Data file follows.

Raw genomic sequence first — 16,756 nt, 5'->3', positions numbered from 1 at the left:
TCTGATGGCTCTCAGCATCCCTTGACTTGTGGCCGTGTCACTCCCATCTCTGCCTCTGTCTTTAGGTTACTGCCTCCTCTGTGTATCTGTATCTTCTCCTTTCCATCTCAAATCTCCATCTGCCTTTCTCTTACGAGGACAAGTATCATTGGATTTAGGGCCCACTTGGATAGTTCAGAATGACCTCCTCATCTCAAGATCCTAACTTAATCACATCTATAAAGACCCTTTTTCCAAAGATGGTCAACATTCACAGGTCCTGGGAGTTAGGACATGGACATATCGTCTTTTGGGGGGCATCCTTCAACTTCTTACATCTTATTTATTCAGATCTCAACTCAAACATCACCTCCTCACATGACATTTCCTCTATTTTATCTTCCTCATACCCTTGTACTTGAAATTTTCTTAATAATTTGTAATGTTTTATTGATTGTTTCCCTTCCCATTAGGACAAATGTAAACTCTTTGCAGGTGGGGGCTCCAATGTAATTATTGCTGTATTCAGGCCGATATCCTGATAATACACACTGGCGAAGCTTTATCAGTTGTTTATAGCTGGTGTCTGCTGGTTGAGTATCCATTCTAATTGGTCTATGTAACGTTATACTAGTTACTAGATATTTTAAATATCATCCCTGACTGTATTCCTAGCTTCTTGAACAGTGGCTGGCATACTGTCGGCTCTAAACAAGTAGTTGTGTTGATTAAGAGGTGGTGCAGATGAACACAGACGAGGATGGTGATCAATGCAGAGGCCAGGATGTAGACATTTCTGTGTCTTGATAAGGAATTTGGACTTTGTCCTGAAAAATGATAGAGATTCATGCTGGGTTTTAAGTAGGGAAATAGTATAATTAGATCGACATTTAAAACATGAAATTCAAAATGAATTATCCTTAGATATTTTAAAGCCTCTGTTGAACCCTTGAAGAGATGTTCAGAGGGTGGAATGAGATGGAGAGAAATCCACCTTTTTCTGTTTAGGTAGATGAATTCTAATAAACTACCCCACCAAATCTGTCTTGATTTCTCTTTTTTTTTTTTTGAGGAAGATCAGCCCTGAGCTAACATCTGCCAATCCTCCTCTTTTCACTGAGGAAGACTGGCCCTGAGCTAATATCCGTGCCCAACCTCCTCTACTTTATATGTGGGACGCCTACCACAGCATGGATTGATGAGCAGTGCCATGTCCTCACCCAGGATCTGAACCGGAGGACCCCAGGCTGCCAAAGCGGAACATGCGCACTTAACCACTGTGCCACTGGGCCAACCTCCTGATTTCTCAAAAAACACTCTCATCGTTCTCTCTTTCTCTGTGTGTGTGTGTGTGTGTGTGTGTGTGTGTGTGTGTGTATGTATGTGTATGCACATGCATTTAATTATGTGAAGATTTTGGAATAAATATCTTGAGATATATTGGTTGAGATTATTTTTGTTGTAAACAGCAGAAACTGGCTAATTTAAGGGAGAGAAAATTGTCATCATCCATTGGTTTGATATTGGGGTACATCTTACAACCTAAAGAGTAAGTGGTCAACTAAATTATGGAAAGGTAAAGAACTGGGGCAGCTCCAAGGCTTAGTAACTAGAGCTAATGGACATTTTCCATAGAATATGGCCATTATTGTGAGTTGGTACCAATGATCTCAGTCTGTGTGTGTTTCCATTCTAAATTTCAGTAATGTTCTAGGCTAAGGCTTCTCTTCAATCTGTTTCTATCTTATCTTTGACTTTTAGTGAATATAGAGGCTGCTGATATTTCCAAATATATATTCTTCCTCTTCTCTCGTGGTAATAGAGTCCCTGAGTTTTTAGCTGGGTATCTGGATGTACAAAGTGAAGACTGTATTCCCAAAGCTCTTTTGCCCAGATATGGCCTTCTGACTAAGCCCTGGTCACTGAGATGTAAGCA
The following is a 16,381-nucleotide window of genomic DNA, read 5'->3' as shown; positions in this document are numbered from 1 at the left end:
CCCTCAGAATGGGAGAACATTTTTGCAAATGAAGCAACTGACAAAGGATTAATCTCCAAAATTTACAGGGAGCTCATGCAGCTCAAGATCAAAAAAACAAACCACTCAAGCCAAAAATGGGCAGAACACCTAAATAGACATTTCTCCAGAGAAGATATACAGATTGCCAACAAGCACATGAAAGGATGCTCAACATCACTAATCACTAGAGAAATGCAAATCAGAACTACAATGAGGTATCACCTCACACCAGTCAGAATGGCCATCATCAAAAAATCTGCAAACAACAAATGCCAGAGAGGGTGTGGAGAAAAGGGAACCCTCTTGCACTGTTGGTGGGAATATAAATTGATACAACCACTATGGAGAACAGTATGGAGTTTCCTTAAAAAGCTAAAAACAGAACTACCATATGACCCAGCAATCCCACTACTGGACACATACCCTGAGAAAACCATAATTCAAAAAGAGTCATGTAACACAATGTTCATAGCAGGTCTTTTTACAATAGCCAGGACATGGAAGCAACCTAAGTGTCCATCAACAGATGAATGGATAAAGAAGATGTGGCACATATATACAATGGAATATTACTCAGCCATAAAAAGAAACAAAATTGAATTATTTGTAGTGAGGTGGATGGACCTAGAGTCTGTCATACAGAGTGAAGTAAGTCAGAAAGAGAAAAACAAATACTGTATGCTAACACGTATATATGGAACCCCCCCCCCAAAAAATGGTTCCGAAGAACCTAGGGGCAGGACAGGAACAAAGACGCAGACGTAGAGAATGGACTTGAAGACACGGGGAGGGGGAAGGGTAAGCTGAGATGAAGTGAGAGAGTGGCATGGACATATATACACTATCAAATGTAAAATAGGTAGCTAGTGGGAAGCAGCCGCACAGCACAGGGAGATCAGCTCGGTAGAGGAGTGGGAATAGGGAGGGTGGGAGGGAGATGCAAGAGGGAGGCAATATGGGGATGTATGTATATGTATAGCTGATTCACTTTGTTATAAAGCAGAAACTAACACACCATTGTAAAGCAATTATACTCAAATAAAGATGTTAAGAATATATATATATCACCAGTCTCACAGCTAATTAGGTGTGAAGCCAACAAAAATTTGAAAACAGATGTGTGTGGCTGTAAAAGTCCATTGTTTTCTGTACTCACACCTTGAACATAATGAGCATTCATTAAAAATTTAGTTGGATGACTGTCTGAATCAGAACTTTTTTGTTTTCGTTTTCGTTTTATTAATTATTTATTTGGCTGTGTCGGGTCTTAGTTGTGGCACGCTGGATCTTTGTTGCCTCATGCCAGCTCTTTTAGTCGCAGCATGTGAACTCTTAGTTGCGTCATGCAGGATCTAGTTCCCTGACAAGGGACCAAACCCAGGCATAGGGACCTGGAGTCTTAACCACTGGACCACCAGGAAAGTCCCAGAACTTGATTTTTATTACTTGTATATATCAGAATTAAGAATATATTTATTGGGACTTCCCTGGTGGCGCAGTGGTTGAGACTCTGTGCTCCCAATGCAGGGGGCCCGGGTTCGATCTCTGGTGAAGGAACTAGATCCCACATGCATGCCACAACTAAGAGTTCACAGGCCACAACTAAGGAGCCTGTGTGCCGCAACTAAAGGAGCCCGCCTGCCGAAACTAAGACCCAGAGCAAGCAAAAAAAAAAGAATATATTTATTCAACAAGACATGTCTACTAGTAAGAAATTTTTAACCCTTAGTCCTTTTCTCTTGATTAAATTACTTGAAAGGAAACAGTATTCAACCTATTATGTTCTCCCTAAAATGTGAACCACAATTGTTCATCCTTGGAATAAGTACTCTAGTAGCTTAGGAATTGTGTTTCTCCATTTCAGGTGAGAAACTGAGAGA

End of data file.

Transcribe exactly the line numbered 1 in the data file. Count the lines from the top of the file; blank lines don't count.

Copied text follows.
Raw genomic sequence first — 16,756 nt, 5'->3', positions numbered from 1 at the left: